A French-Canadian student was charged with premeditated murder in the killing of six people at a mosque in Canada’s Quebec City in what Prime Minister Justin Trudeau called "a terrorist attack."
Court documents on January 30 said that Alexandre Bissonnette, 27, who was known for taking right-wing, nationalist positions and supporting the French far-right party of Marine Le Pen, also was charged with five counts of attempted murder.
Mohamed el Khadir, a Canadian citizen of Moroccan descent, was detained as a witness. Police are describing the shootings during evening prayers on January 29 as a "lone wolf" attack.
Both Canadian Prime Minister Justin Trudeau and Quebec Premier Philippe Couillard characterized the incident as a “terrorist” attack targeting Muslims.
In an address to parliament on January 30, Trudeau told the 1 million Muslims who live in Canada, "We are with you."
"Thirty-six million hearts are breaking with yours," he said. "Know that we value you."
"It is heart-wrenching to see such senseless violence,” Trudeau said. "Diversity is our strength, and religious tolerance is a value that we, as Canadians, hold dear."
He also said that Canadian law-enforcement agencies will "protect the rights of all Canadians, and will make every effort to apprehend the perpetrators of this act and all acts of intolerance."
U.S. President Donald Trump expressed his condolences in a telephone conversation with Trudeau.
The mayor of the French capital, Paris, announced the lights on the Eiffel Tower will be switched off at midnight to honor the Quebec victims and send a "fraternal message" to Canada.
The mosque's president, who was not inside at the time, said the attack happened in the men's section of the mosque.
"Why is this happening here? This is barbaric," Mohamed Yangui told reporters.
On its Facebook page, the center thanked the public "for the hundreds of messages of compassion."
In June 2016, during the Islamic holy month of Ramadan, a pig's head was left on the doorstep of the cultural center, accompanied by a note saying "bon appetit."
Eating pork is forbidden in Islam.
The mayor of Gatineau, also in Quebec, said there would be an increased police presence at mosques around his city following the attack.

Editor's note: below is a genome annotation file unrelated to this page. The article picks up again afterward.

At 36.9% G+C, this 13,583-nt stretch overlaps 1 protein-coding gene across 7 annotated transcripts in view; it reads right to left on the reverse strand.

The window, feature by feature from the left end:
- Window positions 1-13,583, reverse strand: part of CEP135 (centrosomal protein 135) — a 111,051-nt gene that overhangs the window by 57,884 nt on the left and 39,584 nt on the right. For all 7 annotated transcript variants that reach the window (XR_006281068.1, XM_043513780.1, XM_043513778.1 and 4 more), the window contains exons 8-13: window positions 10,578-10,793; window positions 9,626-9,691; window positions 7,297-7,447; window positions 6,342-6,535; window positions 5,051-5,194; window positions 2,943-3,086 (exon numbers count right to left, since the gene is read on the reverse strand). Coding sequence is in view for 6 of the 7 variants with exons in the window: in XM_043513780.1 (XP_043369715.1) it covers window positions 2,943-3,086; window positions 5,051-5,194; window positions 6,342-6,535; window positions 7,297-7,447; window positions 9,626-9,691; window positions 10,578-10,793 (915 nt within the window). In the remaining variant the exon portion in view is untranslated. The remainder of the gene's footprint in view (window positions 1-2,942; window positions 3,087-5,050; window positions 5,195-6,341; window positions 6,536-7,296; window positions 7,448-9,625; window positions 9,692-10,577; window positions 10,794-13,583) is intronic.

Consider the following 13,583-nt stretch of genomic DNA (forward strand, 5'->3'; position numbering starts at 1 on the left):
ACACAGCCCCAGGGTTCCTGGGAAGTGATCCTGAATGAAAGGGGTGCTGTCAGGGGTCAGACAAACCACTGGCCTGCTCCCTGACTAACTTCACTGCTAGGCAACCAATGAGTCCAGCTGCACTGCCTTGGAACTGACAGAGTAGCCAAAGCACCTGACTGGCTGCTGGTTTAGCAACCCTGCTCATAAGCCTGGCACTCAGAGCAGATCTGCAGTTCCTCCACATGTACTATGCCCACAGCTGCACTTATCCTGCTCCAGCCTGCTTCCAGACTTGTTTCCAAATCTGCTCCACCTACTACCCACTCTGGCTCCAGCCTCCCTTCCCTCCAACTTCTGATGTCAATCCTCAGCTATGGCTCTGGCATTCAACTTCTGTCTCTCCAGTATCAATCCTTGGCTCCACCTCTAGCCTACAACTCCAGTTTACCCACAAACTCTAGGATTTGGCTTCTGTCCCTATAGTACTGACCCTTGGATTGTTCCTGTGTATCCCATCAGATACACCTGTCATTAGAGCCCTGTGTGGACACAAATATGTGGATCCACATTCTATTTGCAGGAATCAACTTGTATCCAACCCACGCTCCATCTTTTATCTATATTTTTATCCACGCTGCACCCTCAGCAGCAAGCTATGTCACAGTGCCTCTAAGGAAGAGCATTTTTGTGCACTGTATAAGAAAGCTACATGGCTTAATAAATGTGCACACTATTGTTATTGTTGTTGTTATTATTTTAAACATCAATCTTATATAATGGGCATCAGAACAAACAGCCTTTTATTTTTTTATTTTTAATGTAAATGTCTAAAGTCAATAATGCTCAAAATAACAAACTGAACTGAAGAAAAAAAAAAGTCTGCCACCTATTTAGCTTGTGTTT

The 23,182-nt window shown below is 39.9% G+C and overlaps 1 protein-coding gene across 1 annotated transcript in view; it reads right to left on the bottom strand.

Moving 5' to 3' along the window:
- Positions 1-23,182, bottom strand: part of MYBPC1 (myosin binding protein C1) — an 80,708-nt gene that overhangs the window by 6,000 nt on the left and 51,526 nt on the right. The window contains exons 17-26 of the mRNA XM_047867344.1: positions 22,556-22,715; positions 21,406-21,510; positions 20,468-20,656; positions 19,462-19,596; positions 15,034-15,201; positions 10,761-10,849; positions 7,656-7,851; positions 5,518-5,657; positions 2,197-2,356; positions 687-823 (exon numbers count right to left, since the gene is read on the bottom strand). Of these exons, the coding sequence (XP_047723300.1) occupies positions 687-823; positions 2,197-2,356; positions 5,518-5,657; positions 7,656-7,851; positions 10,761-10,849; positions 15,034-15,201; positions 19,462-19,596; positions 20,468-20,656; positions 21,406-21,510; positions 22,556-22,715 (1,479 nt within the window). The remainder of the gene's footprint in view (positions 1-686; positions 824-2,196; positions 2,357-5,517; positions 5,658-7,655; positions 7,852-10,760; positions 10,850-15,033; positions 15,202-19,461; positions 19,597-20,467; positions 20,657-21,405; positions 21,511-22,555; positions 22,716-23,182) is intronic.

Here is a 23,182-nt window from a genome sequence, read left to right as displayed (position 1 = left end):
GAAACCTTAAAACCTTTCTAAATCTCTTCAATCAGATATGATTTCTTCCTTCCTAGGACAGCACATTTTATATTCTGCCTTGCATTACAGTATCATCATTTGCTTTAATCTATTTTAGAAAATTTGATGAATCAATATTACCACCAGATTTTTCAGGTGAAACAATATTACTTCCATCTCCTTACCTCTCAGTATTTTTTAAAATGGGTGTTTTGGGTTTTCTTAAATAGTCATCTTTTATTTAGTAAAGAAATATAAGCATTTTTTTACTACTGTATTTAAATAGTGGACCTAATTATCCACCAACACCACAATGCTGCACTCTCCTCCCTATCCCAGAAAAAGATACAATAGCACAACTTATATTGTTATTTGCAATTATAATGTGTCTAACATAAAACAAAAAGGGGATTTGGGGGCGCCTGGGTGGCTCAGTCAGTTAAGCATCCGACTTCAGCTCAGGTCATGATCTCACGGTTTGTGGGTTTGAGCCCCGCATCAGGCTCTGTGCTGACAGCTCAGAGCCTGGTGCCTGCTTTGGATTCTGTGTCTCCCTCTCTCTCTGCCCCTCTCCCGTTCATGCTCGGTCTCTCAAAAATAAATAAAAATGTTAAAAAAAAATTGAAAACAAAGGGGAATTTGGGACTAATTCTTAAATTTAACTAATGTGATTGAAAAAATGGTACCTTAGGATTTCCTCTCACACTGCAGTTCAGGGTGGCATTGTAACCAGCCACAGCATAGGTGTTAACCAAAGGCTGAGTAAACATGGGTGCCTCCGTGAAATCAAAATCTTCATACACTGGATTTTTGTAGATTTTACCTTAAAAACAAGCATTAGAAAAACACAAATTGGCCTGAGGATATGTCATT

In New York, police there said they were increasing patrols at mosques and other houses of worship.
The New York Police Department “is providing additional protection for mosques in the city,” Mayor Bill Blasio said on Twitter. "All New Yorkers should be vigilant. If you see something, say something."
In France, President Francois Hollande condemned "in the strongest possible terms" what he called an "odious attack" in Quebec.
"It's the spirit of peace and openness of the people of Quebec that the terrorists wanted to hit," Hollande said.
German Chancellor Angela Merkel's spokesman condemned the "despicable" attack.
"If the killers intended to set people of different faiths against each other or to divide them, they must not and will not succeed in that," Steffen Seibert said. "We stand in mourning beside the Muslim community in Quebec."
The attack in Quebec comes as Canada’s government vowed to open its arms wide to Muslim immigrants and refugees after President Donald Trump signed an executive order on January 27 suspending the entire U.S. refugee program and all immigration from seven predominantly Muslim countries.
Canadian Immigration Minister Ahmed Hussen said on January 29 that the country would offer temporary residence permits to people stranded in the country as a result of Trump's order.
Hussen also said Canada would continue to pursue an immigration policy based on "compassion."
"We welcome those fleeing persecution, terror, and war," he said, echoing an earlier Twitter post by Trudeau.
With reporting by Reuters, AP, and AFP